You have to, when you’re playing somebody like this. You can’t really be like, well, “I would never.” You have to say, “What would make me?” That’s generally my couple opening lines for myself when I start a character. Not, “I would never,” but “What would make me? What would make me do this?”
IGN: She’s been planning for so long and has clearly been patient. Will we see more about how she discovered Emma and why she wiped her memories?
Mitchell: Gosh, I really think all of that happens in the next episode [“Smash the Mirror”]. I thought that “The Snow Queen” was going to be the big Snow Queen episode and then we got to the next episode, and I realized, no, that’s the big Snow Queen episode. I got the script for the next one, and I realized there’s so much more to the story. A lot of questions are answered, and you get to see it, which is one of my favorite things about television. Show it, you don’t have us tell it.
And they’ve done that. They’ve taken us and shown us the steps that she went through to get to where she is, and I was so grateful for that. It was really interesting to see and fun and dramatic. I think that all of those questions are going to be shown and evolving in the next episode.
IGN: Once Upon a Time has a few villains who have been redeemed. Regina comes to mind. Do you think that’s a possibility for Ingrid?
Mitchell: I think the way that they write, it’s always possible. Any of these people, it’s almost like you can see that if they just made one different choice, everything would be different. It’s hard to imagine it because the deeper we go into this, it’s only getting worse. But I like to think that almost everyone should be forgiven. There are some things, as a mother, that’s hard for me to say that about, but I do think she could possibly be redeemed. I’m thinking about it and I don’t know if she necessarily killed anyone on purpose yet. So, I do think it’s possible. I think it should happen. I think the writers are so gifted they could pull a rabbit out of a hat on this one.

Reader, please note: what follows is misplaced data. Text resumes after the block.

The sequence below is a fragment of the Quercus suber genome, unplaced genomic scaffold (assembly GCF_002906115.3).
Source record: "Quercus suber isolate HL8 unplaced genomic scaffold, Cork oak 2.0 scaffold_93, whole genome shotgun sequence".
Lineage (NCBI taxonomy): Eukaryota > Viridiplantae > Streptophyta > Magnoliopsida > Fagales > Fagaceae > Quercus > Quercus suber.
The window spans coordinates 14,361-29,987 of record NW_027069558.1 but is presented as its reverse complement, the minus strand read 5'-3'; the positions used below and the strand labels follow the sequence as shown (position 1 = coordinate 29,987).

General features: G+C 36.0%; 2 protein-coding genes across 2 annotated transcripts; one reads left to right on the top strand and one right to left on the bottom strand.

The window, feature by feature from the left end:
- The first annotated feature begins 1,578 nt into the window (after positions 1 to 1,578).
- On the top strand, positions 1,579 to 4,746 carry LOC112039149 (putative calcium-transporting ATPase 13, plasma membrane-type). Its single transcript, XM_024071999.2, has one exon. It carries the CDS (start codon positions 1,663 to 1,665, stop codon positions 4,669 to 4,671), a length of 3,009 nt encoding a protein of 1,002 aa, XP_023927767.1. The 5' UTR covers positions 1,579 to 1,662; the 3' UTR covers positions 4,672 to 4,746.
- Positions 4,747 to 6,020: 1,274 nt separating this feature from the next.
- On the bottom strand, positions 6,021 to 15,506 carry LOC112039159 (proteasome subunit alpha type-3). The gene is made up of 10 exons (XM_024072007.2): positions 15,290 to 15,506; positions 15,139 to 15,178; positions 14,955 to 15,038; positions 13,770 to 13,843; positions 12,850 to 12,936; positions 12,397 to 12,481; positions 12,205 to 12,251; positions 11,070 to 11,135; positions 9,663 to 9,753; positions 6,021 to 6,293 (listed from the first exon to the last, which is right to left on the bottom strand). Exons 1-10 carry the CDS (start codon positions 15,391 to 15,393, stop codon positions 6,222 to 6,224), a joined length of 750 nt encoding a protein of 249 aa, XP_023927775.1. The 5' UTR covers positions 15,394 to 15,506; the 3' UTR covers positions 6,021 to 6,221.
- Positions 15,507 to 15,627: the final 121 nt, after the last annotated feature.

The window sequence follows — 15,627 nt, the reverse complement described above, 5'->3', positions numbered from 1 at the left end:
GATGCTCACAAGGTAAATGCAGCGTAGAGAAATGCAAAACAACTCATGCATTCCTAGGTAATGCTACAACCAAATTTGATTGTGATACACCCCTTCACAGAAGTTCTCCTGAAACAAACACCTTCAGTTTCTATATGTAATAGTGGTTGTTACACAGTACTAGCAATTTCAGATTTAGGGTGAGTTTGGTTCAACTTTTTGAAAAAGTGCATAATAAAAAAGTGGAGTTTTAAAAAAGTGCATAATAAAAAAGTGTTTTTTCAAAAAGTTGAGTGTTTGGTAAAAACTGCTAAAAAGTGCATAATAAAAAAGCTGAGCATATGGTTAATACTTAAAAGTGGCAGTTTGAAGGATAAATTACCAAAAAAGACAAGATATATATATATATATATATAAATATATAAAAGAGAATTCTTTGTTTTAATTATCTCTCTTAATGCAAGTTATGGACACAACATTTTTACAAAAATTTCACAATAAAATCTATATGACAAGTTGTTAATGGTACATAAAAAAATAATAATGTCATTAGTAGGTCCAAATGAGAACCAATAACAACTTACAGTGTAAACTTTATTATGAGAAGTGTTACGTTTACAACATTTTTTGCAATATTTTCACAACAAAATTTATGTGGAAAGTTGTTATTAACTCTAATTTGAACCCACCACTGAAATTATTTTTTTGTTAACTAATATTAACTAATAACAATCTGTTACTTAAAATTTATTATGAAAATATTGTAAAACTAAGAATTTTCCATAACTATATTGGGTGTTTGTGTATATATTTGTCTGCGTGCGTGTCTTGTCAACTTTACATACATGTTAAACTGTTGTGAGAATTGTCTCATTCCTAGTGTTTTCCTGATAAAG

IGN: The Snow Queen’s dress wardrobe is gorgeous, but I’m curious, is the primary dress comfortable?
Mitchell: That’s a great question. The gold one used to feel very uncomfortable to me. I thought, first of all, it’s highly exposing. Once I got over that, which you do, because you’re in character, it was just about adjusting. The shoulders are rough and it’s tight and you always have to have your stomach sucked in and all those things. And then in the next episode, I tried on a corset dress. Putting this one back on, it was like a nightgown. They were all laughing at me because there’s one that I wear in the opening scene in the next episode that took us 12 minutes to put one. I’m a 3 minute dresser, I like 3 minutes. It took us 12 to 15 minutes just to lace me into so that one was crazy. And I rode a horse in it. But the old one, the one I wear all the time, now it feels kind of comfy to me. I like it. It helps me walk more like a lady, which makes my mother and my grandmother very happy.
I just love the way her brain works and the fact that she gives so much thought into how she wants to play a character. She’s such professional and a very clever woman! I really love her!
This part made me think a lot: “You have to, when you’re playing somebody like this. You can’t really be like, well, “I would never.” You have to say, “What would make me?” That’s generally my couple opening lines for myself when I start a character. Not, “I would never,” but “What would make me? What would make me do this?””
And also this one: “There are some things, as a mother, that’s hard for me to say that about, but I do think she could possibly be redeemed.”